By Elena Weinstein
Kellogg recently hosted the inaugural MBA Coalition in partnership with the Forte Foundation. The premise of the event was to convene incoming and outgoing Women in Business Association (WBA) presidents from fellow MBA programs across the country to share best practices, hear from inspirational speakers and participate in skill-building workshops.
My biggest takeaway from the weekend was how constructive knowledge sharing can be among like-minded individuals, as well as how many commonalities the WBA’s share in both our mission and execution.
However, rather than pat ourselves on the back that all of our respective organizations have landed in a similar place, we were energized and inspired by the nuances of each others’ outlooks and approaches, and we left the summit with myriad ways to optimize our own organizations and the initiatives we put forth.
Below are a couple of my most poignant takeaways from the discussion:
- We need to pick up the pace: Keynote speaker Bryony Winn, a Partner at McKinsey and Company’s Chicago office, cited a harrowing statistic: If we keep going at the rate we’ve been going for the past three years, it will take over a century to achieve gender equality. While the topics of diversity of thought, “leaning in,” and “having it all” have been omnipresent in the media and a focal priority of business schools and businesses alike over the past couple of years, we need to do even more to move the needle and elevate this discussion. Moreover, we must transcend discussion to action as we continue to make the business case for women’s leadership and empower women to permeate the upper echelons of organizations.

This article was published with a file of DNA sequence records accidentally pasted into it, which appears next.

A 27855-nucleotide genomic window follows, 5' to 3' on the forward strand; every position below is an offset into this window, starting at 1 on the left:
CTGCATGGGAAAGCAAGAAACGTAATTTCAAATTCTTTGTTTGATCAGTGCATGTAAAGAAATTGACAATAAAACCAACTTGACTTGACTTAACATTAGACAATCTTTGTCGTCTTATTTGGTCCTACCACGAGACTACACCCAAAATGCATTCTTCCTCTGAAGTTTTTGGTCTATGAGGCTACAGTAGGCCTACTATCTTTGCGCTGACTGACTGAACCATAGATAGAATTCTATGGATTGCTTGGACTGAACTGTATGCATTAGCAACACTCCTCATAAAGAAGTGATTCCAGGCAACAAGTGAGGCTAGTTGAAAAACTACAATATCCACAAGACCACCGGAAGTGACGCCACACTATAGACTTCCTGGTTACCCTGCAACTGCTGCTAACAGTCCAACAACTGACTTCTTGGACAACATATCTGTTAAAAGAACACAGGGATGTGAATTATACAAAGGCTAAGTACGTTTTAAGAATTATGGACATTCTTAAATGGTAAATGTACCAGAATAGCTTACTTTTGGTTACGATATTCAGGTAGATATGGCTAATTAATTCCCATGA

- The checks and balances of effective internal governance: When transitioning into a leadership position of a club, it is natural to focus on the overarching mission and vision and be remiss about the protocols and rules of engagement. However, expectation setting and explicitly stating how decisions are made, how meetings are run and how communications are disseminated can be equally important for overseeing an effective organization. In order to mitigate misunderstandings, bureaucracy, lack of alignment and inefficiencies, it can be beneficial to establish these structural mandates from the get-go.
- Appropriating the notion of #heforshe: Each organization had its own approach to engaging men in the conversation about women’s leadership and involving them in the governance of the WBA organizations. However, the overlapping themes were that men are ready and willing to help champion our causes. But we need to find constructive and substantive ways for them to do so, as well as put forth as compelling content for the men as we do for the women. In addition to galvanizing male allies, we hope to provide pragmatic programming for men to learn about how to be supportive partners and spouses, how to be a good boss to a female subordinate and how to be an effective sponsor of women throughout their career.
The list of revelations could go on. But instead of delineate them in a blog post, we look forward to bringing them to life through the efforts of this year’s WBA. Rather than continually reinventing the wheel and starting from scratch, thanks to gatherings like this one, we can open the aperture on knowledge sharing across schools — and across affinity groups within schools — so we can continue to be mutually supportive of each others’ causes and can each achieve greater efficacy in our missions.
Here’s to keeping the dialogue going!
Elena Weinstein is a first-year student in Kellogg’s Full-Time Two-Year Program. Prior to Kellogg, Elena worked in New York in market research and women’s leadership consulting. This summer, Elena will be working at Citigroup participating in their HRDP rotational program.